A measurement unit 15 serves to control the monochromator 4 to change the wavelength of the monochromatic light beam 5 in the range of from about 380 to 780 nm, and to produce a spectrum of the light from the diamond D based on detected data from the photodetector 11. The measurement unit 15 also acts to calibrate the detected data by controlling the movable base 8 and measuring the standard white plate 9 instead of the diamond D.

The measurement unit 15 delivers data on the spectrum to an arithmetic unit 16. The measurement unit 15 and the arithmetic unit 16 should preferably be in the form of a microcomputer.

The arithmetic unit 16 serves to derive tristimulus values X, Y and Z from the spectrum produced by the measurement unit 15 based on the following arithmetic operations:

X=K∫ψ(λ)X(λ)dλ               (I)

Y=K∫ψ(λ)Y(λ)dλ               (II)

Z=K∫ψ(λ)Z(λ)dλ               (III)

where ψ(λ) is the spectrum, x(λ), y(λ) and z(λ) are the color matching functions, and K is a constant for equalizing Y to the amount of the measured light.

The tristimulus values X, Y and Z obtained by the arithmetic unit 16 are compared with a color grade table which shows the known estimated color grades of diamonds, so that the color grade of the diamond D can objectively be determined. For easier determination of the color grade, the arithmetic unit 16 further effects the following arithmetic operations to derive chromaticity coordinates x and y from the tristimulus values X, Y and Z:

x=X/(X+Y+Z)                                                (IV)

y=Y/(X+Y+Z)                                                (V)

Then the chromaticity coordinates x and y are supplied as inputs to a plotter 17 to put down a coordinate point on a chart sheet as shown in FIG. 3 which is set in the plotter 17.

The operator can now have a chart as illustrated in FIG. 4. The coordinate point (α ) in the example shown is located in an area "H" near an area "G". Thus, the operator knows that the color grade of the diamond D is a grade "H" near a grade "G".

The chart sheet shown in FIG. 3 is prepared by measuring a number of diamonds on the apparatus 1 which have known color grades determined by the system of G.I.A. (Gemmological Institute of America), plotting a number of coordinate points thus obtained on a chromaticity diagram, thereby empirically preparing a scale (as shown by the dotted lines), and drawing such a scale on a coordinate system (as shown by the solid lines) which has been picked up from the chromaticity diagram. Therefore, the color grades are determined by the G.I.A. system.

Other color grade determinations include that which is carried out by the system of C.I.B.J.O. (International Confederation of Jewelry, Silverware, Diamonds, Pearls and Stones). With this system, a scale can be prepared in the manner described above, and such a scale is graduated on a transparent plate to thereby make a template. The color grade of the diamond can easily be determined in the other system by placing such a template on the diagram of FIG. 4.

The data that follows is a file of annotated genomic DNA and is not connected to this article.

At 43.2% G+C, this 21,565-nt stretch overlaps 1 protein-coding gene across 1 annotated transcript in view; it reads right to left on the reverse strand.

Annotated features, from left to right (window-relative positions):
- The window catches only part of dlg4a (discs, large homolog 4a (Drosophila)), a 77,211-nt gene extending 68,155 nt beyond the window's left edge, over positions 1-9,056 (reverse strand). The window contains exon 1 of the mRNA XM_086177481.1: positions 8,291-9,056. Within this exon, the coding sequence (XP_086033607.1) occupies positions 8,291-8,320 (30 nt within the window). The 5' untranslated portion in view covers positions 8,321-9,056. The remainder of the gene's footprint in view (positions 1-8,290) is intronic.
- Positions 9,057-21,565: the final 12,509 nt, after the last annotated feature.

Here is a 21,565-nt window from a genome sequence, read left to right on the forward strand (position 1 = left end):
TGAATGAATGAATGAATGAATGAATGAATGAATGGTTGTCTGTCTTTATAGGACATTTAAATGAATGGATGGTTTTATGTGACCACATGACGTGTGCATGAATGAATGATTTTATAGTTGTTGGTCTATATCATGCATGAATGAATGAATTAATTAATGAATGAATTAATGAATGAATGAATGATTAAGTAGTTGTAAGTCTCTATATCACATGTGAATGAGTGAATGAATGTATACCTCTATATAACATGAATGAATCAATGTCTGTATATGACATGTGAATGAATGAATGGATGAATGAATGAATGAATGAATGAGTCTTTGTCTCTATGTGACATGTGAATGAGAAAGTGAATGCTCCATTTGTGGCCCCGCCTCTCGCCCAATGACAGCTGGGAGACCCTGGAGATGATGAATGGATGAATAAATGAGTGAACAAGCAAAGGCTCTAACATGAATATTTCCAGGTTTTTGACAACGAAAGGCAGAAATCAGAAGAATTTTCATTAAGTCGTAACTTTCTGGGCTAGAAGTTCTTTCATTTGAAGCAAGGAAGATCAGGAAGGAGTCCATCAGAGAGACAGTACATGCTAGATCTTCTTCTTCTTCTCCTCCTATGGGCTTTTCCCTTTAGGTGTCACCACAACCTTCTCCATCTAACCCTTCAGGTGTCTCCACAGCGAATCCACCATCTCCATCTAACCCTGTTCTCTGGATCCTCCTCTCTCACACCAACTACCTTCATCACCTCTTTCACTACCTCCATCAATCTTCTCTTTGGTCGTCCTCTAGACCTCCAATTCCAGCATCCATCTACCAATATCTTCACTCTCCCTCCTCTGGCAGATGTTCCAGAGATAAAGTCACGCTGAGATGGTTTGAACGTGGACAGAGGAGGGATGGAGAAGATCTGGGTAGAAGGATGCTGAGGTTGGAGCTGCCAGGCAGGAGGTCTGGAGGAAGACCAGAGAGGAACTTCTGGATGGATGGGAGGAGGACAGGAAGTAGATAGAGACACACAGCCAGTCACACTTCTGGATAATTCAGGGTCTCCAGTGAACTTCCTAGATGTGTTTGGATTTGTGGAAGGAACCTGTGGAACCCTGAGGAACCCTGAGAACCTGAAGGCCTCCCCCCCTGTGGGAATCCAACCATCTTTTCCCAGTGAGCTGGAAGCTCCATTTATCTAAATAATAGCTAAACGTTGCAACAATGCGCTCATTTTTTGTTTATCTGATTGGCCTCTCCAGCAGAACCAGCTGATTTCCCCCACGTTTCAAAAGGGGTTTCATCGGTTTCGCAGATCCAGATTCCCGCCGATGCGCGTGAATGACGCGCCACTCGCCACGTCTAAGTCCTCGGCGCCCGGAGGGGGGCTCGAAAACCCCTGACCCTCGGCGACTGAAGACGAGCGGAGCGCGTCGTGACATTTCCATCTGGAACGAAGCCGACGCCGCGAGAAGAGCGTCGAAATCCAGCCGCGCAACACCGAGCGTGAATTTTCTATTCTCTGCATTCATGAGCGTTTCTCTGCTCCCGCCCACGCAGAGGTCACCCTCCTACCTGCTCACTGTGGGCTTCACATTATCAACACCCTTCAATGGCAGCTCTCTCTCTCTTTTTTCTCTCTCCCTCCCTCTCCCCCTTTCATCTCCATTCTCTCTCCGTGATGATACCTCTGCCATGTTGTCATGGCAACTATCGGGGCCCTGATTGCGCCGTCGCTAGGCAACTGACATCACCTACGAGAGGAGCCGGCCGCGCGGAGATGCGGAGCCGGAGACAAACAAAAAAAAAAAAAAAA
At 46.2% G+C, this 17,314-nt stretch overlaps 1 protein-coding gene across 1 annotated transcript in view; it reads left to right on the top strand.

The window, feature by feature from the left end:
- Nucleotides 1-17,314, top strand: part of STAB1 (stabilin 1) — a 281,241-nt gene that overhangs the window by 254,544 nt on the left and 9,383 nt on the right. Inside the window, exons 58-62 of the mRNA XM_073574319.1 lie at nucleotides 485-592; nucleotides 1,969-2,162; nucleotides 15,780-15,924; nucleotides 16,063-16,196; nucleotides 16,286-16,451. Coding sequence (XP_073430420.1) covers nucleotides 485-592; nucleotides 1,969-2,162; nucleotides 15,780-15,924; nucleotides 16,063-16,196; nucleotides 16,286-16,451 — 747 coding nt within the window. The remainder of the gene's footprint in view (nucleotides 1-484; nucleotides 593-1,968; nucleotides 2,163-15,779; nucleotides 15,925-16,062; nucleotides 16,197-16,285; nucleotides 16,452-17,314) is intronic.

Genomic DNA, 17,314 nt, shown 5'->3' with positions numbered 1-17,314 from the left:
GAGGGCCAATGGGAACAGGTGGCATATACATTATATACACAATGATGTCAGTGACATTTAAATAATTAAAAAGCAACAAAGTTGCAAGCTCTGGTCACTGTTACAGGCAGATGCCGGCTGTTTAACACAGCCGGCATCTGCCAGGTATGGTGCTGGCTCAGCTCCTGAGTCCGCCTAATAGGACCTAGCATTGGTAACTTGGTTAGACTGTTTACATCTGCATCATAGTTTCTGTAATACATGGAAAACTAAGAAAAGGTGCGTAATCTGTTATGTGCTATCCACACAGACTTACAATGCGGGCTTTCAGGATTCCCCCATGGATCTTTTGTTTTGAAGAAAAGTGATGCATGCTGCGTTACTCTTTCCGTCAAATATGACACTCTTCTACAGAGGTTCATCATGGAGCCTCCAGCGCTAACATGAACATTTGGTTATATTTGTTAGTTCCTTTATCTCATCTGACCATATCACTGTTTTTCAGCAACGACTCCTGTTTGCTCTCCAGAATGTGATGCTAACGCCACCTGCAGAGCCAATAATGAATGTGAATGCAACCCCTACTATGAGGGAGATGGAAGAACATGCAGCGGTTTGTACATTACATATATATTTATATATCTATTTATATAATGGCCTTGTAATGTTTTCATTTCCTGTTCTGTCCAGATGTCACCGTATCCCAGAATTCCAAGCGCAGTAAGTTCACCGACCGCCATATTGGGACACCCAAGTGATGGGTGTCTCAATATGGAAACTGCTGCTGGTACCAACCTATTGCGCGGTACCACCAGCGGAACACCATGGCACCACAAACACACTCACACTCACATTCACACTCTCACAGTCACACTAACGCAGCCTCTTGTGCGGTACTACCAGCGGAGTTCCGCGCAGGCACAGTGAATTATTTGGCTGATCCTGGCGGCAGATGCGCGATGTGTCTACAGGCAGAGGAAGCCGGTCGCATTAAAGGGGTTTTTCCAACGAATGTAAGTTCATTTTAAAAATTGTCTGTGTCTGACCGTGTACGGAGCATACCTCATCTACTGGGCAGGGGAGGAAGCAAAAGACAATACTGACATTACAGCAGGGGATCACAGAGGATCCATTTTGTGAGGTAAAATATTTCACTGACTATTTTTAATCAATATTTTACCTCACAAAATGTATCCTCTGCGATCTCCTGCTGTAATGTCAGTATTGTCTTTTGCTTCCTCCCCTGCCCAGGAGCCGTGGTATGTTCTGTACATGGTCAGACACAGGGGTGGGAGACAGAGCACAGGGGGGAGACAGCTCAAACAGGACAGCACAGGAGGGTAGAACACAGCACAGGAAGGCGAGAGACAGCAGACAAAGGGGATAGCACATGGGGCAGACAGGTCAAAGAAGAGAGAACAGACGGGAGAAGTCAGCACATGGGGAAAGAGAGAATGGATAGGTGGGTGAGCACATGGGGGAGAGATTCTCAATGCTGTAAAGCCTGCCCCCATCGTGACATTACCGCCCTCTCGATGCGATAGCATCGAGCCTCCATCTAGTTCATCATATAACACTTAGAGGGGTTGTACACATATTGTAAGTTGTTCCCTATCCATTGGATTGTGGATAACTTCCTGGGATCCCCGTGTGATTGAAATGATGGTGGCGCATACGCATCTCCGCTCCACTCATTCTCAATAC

FIG. 5 illustrates an apparatus 21 for measuring diamond colors according to another embodiment of the present invention.

The apparatus 21 comprises a light source 22 which includes a xenon lamp 23 and an integrating sphere 32 for indirectly irradiating the table facet of a diamond D or a standard white plate 29 with white scattered light 25 via an inner surface 34 of the integrating sphere 32. The diamond D is supported on a holder 26 which is of the same construction as that of the holder 6 shown in FIG. 1.

A beam 30 of light which has emerged from the diamond D held by the holder 26 through the table facet, and another beam 38 of light which has reflected back from the standard white plate 29 are reflected respectively by mirrors 39, 40, and detected by a photodetector 31 via a sector mirror 28.

The photodetector 31 includes a diffraction grating monochromator 24 and a multiplier phototube 33 for selecting the wavelength of incident white light 41 and converting the same to a monochromatic light 42 for detection.

A measurement unit 35 serves to control the diffraction grating monochromator 24 to change the detected wavelength in the range of from about 380 to 780 nm, and also to control the sector mirror 28 for switching between the diamond D and the standard white plate 29 to produce a spectrum of the light beam from the diamond D.

An arithmetic unit 36 is similar to the arithmetic unit 16 shown in FIG. 1, and hence serves to derive tristimulus values X, Y and Z from the spectrum produced by the measurement unit 35. The arithmetic unit 36 also calculates chromaticity coordinates x and y and delivers them as outputs to a plotter 37 which is identical to the plotter 17 illustrated in FIG. 1.

The apparatus 21 thus enables the operator to determine the color grade of the diamond D on a chart as shown in FIG. 4.

With the apparatus 21, the diamond D is irradiated with white light, and hence with ultraviolet light having a wavelength of about 350 nm. Where the diamond D has fluorescence, the resultant spectrum is influenced by such fluorescence. About 1% of all diamonds is believed to have fluorescence.

The apparatus 1 and 21 may be modified in the following manner:

A. The monochromator 4 in the apparatus 1 may be dispensed with, and a monochromator may be positioned just in front of the phototube 13 for irradiating a diamond directly with white light. The lamp 23 in the apparatus 21 may be replaced with the light source 2 in the apparatus 1, and the monochromator 24 may be dispensed with for irradiating a diamond indirectly with monochromatic light.